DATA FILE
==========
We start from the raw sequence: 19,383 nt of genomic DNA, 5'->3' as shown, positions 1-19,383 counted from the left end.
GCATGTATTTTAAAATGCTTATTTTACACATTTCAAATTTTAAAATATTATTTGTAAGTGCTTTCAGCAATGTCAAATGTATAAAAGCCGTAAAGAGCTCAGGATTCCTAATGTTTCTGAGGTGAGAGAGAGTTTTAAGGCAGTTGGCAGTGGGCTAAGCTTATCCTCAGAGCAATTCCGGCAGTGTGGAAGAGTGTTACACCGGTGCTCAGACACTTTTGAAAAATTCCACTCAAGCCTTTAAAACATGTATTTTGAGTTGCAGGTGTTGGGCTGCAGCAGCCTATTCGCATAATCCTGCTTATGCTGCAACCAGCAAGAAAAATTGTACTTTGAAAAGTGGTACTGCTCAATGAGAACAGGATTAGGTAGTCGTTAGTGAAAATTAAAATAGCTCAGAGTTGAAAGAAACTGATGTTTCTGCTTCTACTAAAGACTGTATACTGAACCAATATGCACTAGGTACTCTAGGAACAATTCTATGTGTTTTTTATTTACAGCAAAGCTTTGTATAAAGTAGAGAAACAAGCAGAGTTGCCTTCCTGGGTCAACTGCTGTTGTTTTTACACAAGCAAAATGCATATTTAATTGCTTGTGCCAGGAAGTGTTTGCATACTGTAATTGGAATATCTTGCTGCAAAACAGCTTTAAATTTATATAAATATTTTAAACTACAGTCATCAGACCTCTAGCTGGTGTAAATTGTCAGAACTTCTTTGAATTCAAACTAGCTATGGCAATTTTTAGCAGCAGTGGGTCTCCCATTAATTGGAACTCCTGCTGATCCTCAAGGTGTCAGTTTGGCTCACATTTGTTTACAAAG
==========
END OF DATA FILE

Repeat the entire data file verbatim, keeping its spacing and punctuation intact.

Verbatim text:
We start from the raw sequence: 19,383 nt of genomic DNA, 5'->3' as shown, positions 1-19,383 counted from the left end.
GCATGTATTTTAAAATGCTTATTTTACACATTTCAAATTTTAAAATATTATTTGTAAGTGCTTTCAGCAATGTCAAATGTATAAAAGCCGTAAAGAGCTCAGGATTCCTAATGTTTCTGAGGTGAGAGAGAGTTTTAAGGCAGTTGGCAGTGGGCTAAGCTTATCCTCAGAGCAATTCCGGCAGTGTGGAAGAGTGTTACACCGGTGCTCAGACACTTTTGAAAAATTCCACTCAAGCCTTTAAAACATGTATTTTGAGTTGCAGGTGTTGGGCTGCAGCAGCCTATTCGCATAATCCTGCTTATGCTGCAACCAGCAAGAAAAATTGTACTTTGAAAAGTGGTACTGCTCAATGAGAACAGGATTAGGTAGTCGTTAGTGAAAATTAAAATAGCTCAGAGTTGAAAGAAACTGATGTTTCTGCTTCTACTAAAGACTGTATACTGAACCAATATGCACTAGGTACTCTAGGAACAATTCTATGTGTTTTTTATTTACAGCAAAGCTTTGTATAAAGTAGAGAAACAAGCAGAGTTGCCTTCCTGGGTCAACTGCTGTTGTTTTTACACAAGCAAAATGCATATTTAATTGCTTGTGCCAGGAAGTGTTTGCATACTGTAATTGGAATATCTTGCTGCAAAACAGCTTTAAATTTATATAAATATTTTAAACTACAGTCATCAGACCTCTAGCTGGTGTAAATTGTCAGAACTTCTTTGAATTCAAACTAGCTATGGCAATTTTTAGCAGCAGTGGGTCTCCCATTAATTGGAACTCCTGCTGATCCTCAAGGTGTCAGTTTGGCTCACATTTGTTTACAAAG